Sign up for ProSoundWeb newsletters
Subscribe today!

Guidelines For Portable Racks: The Advantages Of Different Approaches
Getting up to speed on inner sleeve, outer bonnet, isolator mounted rails and more...
+- Print Email Share RSS RSS

Portable protected and shock absorbing racks provide the most protection to equipment and should be used in all demanding applications, such as for rental and touring systems and for delicate or expensive equipment.

These racks come in three configurations: an inner sleeve and outer bonnet assembly; a shock mounted inner sleeve; and isolator mounted equipment rails.

The most popular with touring sound companies is the inner sleeve and outer bonnet assembly.

Inner Sleeve & Outer Bonnet
The inner sleeve is a self-contained rack with sides, a top, a bottom, and equipment and accessory mounting rails at the front and rear. Most are constructed of 3/4-inch (19-mm) plywood, although some designs consist of a tubular steel frame with side panels.

Typically the electronic equipment is mounted in the front, and the input, output, power, fan and other panels are mounted in the rear. All are recessed into the sleeve for added protection. The sleeve sits on a shallow dolly when in use. To transport the system, the bonnet is slipped over the sleeve and secured to the dolly, completely enclosing the sleeve.


The bonnet is held in place with recessed or surface mounted latches. The casters are mounted to plywood runners which then mount to the rack. This distributes the weight and captivates the carriage bolts between the plywood and the rack, making caster replacement easier.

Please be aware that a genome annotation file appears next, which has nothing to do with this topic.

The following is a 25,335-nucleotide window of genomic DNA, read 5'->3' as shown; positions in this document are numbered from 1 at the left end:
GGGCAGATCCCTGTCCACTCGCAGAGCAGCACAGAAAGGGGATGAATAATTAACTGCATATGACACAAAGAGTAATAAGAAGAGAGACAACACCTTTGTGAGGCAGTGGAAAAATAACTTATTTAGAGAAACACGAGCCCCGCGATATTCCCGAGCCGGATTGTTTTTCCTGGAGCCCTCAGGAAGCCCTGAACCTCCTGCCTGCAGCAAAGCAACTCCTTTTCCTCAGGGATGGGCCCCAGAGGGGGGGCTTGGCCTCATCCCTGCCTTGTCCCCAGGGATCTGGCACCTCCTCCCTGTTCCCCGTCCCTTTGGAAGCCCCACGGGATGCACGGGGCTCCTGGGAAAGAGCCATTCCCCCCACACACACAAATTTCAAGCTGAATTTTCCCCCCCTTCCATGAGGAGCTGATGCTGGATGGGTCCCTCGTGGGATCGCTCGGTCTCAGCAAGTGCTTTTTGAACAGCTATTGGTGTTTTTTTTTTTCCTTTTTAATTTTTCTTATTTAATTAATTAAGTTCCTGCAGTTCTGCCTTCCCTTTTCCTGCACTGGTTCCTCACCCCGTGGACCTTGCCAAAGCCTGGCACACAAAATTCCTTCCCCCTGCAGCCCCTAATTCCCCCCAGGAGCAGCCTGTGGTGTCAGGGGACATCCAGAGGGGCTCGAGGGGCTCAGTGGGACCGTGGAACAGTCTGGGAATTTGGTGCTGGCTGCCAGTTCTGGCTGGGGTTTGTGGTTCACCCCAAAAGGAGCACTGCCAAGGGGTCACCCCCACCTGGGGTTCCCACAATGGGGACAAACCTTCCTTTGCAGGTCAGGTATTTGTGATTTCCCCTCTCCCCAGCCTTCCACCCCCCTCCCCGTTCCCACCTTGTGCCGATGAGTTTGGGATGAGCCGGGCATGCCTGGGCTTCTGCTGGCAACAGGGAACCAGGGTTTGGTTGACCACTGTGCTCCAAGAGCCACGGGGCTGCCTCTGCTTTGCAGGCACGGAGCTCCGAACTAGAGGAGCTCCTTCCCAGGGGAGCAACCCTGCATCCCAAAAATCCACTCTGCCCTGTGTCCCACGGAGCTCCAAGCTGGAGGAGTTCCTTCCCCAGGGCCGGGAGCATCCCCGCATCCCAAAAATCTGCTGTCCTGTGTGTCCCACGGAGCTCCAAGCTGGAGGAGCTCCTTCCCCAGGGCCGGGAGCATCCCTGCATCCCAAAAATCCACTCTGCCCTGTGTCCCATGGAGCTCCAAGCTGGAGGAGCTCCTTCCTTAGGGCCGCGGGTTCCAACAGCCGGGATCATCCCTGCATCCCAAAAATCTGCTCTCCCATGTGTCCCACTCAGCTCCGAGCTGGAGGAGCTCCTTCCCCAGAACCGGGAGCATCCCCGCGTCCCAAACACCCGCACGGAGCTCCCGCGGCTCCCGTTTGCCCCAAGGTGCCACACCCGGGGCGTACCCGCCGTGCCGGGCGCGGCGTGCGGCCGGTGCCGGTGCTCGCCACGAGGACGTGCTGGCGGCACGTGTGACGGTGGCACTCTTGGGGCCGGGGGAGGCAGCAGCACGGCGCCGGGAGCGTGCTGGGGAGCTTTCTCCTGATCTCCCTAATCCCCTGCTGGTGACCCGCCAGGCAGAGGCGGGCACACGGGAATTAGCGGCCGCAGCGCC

The carrying handles should be located at 20 inches (508 mm) above the floor for easy lifting and should be on the sides; when the rack is tipped off the casters for shipping it will be resting on the front or rear, putting the electronics in a preferred position.

The inside of the bonnet and dolly are lined with foam and this provides the shock isolation to the sleeve. It is necessary to select a density of foam which will compress during impacts. The force of the impact on the foam depends on both the weight and the surface area the impact is applied to. Even a very soft foam will not compress if the force is spread over a large area.

For this reason it is best to line only the corners of the bonnet and dolly and to use a dense foam. The bonnet and dolly are generally constructed of 1/4-inch to 3/4-inch (6- to 19-mm) plywood which may have a thin bonded outer covering of fiberglass or of metal such as aluminum. The joints are reinforced with aluminum and the corners with metal caps.

Shock Mounted Inner Sleeve
A second type of shock absorbing rack, similar in principle to the bonnet type and built using the same techniques, is achieved by mounting a sleeve or metal frame inside a protecting outer rack, with removable front and rear doors.

The inner rack is suspended on rubber, spring, or foam isolation. Removing the doors exposes the inner rack.

This approach has advantages in use over the bonnet type although it is more difficult and expensive to build well. If foam is used in the outer rack and the sleeve slipped inside, the doors must be lined with a dense foam around the perimeter so that if the rack is transported face up or down and slips, the edge of the sleeve, not the equipment, rests on foam.

Rubber and spring isolators are difficult to install and maintain compared with foam, although when properly fitted they will not allow the inner sleeve to slide against the doors.


Commenting is not available in this weblog entry.